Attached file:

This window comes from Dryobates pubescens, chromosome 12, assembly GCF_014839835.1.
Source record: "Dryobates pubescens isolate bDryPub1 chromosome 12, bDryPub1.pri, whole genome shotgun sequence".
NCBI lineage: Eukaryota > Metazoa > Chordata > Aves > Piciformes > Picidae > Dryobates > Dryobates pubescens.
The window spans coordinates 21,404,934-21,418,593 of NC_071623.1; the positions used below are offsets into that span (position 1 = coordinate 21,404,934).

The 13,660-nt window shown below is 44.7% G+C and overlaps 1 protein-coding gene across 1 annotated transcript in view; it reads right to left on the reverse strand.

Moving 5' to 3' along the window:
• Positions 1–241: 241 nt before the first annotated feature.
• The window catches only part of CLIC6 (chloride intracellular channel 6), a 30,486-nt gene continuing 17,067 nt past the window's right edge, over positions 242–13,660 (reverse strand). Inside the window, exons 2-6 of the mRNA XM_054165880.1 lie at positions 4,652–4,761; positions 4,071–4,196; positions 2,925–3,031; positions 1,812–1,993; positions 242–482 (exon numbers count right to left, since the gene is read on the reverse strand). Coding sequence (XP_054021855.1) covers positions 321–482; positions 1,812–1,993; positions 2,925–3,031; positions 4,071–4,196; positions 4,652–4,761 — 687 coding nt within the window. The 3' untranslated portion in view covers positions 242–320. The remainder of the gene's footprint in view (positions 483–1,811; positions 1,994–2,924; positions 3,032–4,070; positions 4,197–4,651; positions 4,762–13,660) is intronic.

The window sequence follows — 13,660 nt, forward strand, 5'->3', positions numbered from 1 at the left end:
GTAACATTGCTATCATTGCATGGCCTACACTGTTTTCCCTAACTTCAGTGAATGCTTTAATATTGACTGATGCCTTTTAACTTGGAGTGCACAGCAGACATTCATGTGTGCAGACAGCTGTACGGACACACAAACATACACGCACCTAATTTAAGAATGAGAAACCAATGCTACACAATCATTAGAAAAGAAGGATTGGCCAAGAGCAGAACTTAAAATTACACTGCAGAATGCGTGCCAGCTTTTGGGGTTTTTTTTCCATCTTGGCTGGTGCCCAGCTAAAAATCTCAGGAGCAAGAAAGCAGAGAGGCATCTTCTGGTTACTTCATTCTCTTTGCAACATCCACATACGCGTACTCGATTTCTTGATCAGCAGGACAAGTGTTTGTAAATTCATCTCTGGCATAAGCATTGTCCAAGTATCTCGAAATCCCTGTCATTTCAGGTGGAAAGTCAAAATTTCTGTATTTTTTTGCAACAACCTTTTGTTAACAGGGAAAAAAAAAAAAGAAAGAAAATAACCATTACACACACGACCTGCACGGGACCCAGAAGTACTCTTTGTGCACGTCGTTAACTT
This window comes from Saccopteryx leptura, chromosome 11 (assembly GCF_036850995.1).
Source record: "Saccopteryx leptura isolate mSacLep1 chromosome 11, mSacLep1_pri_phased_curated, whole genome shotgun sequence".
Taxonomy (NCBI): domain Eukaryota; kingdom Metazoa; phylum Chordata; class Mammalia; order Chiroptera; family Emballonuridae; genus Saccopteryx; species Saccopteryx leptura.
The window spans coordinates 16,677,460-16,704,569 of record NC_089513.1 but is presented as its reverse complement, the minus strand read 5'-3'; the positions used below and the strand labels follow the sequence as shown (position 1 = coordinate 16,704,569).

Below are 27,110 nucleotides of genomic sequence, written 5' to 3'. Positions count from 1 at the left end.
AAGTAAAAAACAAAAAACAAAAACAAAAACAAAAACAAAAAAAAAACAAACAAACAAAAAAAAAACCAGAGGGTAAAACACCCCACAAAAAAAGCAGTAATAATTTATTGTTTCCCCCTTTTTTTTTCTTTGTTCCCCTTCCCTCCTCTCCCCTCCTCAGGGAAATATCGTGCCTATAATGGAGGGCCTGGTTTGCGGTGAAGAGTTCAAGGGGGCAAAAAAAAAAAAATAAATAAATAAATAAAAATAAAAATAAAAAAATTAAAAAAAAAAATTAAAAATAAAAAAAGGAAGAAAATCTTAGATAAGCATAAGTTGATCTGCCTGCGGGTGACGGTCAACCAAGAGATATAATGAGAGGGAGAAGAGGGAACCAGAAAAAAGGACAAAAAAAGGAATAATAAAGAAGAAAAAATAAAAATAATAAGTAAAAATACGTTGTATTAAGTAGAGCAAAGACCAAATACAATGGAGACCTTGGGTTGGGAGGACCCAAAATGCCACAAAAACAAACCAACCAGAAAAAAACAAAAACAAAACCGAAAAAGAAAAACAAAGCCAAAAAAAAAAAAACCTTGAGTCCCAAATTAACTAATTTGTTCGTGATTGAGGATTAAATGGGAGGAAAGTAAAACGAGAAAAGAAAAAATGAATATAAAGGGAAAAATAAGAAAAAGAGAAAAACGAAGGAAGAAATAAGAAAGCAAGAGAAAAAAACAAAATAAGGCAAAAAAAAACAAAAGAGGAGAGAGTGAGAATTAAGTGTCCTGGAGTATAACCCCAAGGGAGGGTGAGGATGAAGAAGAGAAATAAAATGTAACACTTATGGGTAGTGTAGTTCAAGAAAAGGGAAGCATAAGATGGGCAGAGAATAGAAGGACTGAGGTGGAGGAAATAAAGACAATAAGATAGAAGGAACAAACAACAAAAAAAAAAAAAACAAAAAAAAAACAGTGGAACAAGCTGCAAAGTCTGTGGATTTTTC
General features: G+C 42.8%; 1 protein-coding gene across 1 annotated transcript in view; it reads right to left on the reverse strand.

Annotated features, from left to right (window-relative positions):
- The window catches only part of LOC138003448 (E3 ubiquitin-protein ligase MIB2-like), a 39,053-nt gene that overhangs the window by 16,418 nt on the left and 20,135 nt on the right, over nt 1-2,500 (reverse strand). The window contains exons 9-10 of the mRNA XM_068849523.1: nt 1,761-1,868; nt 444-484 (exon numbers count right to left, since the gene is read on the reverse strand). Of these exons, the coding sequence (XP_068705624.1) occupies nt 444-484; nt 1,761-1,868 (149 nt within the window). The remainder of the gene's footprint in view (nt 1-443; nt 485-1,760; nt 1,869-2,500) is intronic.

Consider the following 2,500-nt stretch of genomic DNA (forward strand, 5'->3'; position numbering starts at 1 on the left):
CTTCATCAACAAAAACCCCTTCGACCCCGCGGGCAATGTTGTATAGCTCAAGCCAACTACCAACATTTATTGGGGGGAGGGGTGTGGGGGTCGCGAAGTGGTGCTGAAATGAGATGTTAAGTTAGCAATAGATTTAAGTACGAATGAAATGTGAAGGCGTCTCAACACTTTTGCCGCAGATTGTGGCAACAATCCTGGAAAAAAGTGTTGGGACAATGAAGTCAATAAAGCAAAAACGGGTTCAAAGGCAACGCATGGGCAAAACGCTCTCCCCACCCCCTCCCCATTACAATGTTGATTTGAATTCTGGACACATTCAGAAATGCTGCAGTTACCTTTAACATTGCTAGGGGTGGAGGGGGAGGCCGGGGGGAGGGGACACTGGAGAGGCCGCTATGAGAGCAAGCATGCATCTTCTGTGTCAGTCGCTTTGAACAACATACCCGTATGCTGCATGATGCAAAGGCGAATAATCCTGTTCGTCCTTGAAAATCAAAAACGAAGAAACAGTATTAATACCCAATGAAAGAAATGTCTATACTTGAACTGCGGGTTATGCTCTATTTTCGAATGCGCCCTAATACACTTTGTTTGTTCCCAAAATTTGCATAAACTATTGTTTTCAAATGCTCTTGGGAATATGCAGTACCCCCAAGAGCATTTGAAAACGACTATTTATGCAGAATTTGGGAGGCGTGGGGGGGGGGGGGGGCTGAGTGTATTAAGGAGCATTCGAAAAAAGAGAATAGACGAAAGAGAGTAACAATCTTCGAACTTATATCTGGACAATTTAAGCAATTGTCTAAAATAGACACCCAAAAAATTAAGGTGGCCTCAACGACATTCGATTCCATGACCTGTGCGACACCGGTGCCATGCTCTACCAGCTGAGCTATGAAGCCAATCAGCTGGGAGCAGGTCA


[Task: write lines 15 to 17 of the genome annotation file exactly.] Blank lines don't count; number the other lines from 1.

Below are 27,110 nucleotides of genomic sequence, written 5' to 3'. Positions count from 1 at the left end.
AAGTAAAAAACAAAAAACAAAAACAAAAACAAAAACAAAAAAAAAACAAACAAACAAAAAAAAAACCAGAGGGTAAAACACCCCACAAAAAAAGCAGTAATAATTTATTGTTTCCCCCTTTTTTTTTCTTTGTTCCCCTTCCCTCCTCTCCCCTCCTCAGGGAAATATCGTGCCTATAATGGAGGGCCTGGTTTGCGGTGAAGAGTTCAAGGGGGCAAAAAAAAAAAAATAAATAAATAAATAAAAATAAAAATAAAAAAATTAAAAAAAAAAATTAAAAATAAAAAAAGGAAGAAAATCTTAGATAAGCATAAGTTGATCTGCCTGCGGGTGACGGTCAACCAAGAGATATAATGAGAGGGAGAAGAGGGAACCAGAAAAAAGGACAAAAAAAGGAATAATAAAGAAGAAAAAATAAAAATAATAAGTAAAAATACGTTGTATTAAGTAGAGCAAAGACCAAATACAATGGAGACCTTGGGTTGGGAGGACCCAAAATGCCACAAAAACAAACCAACCAGAAAAAAACAAAAACAAAACCGAAAAAGAAAAACAAAGCCAAAAAAAAAAAAACCTTGAGTCCCAAATTAACTAATTTGTTCGTGATTGAGGATTAAATGGGAGGAAAGTAAAACGAGAAAAGAAAAAATGAATATAAAGGGAAAAATAAGAAAAAGAGAAAAACGAAGGAAGAAATAAGAAAGCAAGAGAAAAAAACAAAATAAGGCAAAAAAAAACAAAAGAGGAGAGAGTGAGAATTAAGTGTCCTGGAGTATAACCCCAAGGGAGGGTGAGGATGAAGAAGAGAAATAAAATGTAACACTTATGGGTAGTGTAGTTCAAGAAAAGGGAAGCATAAGATGGGCAGAGAATAGAAGGACTGAGGTGGAGGAAATAAAGACAATAAGATAGAAGGAACAAACAACAAAAAAAAAAAAAACAAAAAAAAAACAGTGGAACAAGCTGCAAAGTCTGTGGATTTTTC
General features: G+C 42.8%; 1 protein-coding gene across 1 annotated transcript in view; it reads right to left on the reverse strand.